One of the world’s oldest civilizations took a major step toward democracy Wednesday, as Egyptians began a historic vote for president.
Grandmother Nadia Fahmy, 70, was so determined to be the first one to vote at her polling station that she camped out in a plastic chair for two and a half hours before it opened.
“I am here to vote for the first time in my life,” said Fahmy. “I want to vote for the first time. I want to see a new generation for my country. I want everything to change.”
Other people told CNN they had waited up to four hours to vote as an atmosphere of enthusiasm swept polling stations in the capital.
The voting, which will take place over two days, is a monumental achievement for those who worked to topple longtime President Hosni Mubarak in one of the seminal developments of the Arab Spring more than a year ago.
Roughly a dozen candidates are running in the race, which is considered the nation’s first free and fair presidential election in modern history.
An army of 30,000 volunteers has fanned out to make sure the voting is fair, organizers with the April 6 youth movement said.
They had seen only minor violations by lunchtime Wednesday, they said, mostly mentioning supporters of one candidate or another trying to influence voters at polling stations.
There is a pervasive fear that the powerful military, which has run the country since the fall of Mubarak, could try to hijack the election.
The concern persists despite the insistence of the Supreme Council of the Armed Forces that it will hand over power to an elected civilian government — and have even put armored personnel carriers on the streets with loudspeakers broadcasting that message.
Voting started Wednesday and is expected to continue through Thursday. Egyptians living abroad have already cast their ballots.
Among the candidates vying for the presidency are Mohamed Morsi, of the Muslim Brotherhood’s Freedom and Justice Party; Amre Moussa, who served as foreign minister under Mubarak and headed the Arab League; Abdelmonen Abol Fotoh, a moderate Islamist running as a respected independent; Ahmed Shafik, who was Mubarak’s last prime minister; and Hamdeen Sabahy, a leftist dark-horse contender.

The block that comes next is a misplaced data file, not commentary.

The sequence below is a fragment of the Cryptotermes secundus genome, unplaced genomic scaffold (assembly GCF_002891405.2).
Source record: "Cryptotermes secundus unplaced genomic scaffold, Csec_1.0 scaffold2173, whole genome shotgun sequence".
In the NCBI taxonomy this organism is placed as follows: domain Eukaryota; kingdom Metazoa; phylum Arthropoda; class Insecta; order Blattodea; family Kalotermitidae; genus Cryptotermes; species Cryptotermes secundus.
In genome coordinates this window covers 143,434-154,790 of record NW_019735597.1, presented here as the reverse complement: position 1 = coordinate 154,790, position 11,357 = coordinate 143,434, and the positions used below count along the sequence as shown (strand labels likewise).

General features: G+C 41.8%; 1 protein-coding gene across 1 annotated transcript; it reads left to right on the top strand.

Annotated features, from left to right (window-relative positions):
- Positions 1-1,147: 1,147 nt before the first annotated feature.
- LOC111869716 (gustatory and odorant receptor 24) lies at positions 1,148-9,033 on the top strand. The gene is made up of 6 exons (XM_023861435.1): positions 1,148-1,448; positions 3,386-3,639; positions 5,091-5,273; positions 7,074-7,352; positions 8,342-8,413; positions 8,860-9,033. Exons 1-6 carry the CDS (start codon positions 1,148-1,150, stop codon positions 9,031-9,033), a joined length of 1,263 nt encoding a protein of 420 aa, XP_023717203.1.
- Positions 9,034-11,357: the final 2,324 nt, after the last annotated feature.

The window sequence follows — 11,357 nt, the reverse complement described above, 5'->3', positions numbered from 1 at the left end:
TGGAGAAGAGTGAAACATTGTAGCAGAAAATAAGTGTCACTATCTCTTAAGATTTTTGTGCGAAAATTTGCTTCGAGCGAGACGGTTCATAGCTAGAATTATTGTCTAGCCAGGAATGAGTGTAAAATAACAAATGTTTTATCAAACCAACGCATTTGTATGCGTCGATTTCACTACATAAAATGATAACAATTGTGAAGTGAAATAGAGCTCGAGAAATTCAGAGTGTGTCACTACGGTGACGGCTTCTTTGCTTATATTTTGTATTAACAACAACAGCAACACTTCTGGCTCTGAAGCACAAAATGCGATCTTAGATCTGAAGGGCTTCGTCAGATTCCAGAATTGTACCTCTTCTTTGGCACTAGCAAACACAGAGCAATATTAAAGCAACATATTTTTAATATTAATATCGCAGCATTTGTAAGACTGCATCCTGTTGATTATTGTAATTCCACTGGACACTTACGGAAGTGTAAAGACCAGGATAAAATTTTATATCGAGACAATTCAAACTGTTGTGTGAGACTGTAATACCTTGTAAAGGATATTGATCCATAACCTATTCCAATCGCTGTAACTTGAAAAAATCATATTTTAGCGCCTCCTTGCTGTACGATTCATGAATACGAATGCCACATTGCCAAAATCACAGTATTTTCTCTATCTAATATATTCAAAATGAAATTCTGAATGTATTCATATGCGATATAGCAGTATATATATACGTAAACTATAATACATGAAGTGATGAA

If no candidate gets a majority of the vote in the first round, a second round will be held June 16-17.
Results of the first round are not expected before the weekend.
Many Egyptians seem uncertain of their loyalties to any particular candidate, and even the weakest of arguments or the strangest of rumors can shift public opinion overnight.
The vote comes nearly 16 months after the popular uprising that brought down Mubarak in February 2011.
Distrust and anger, particularly against the military’s power in Egyptian governmental affairs, still inspire protests, some of which have been marked by deadly clashes.
Protesters are upset at what they see as the slow pace of reform since Mubarak’s ouster. Some are also concerned that the country’s military leadership is delaying the transition to civilian rule.
In January, two Islamist parties won about 70% of the seats in the lower house of parliament in the first elections for an elected governing body in the post-Mubarak era.
The Freedom and Justice Party won 235 seats and the conservative Al Nour party gained 121 seats in the People’s Assembly, according to final results. The assembly consists of 498 elected members, and the rest of the seats were divided among other parties.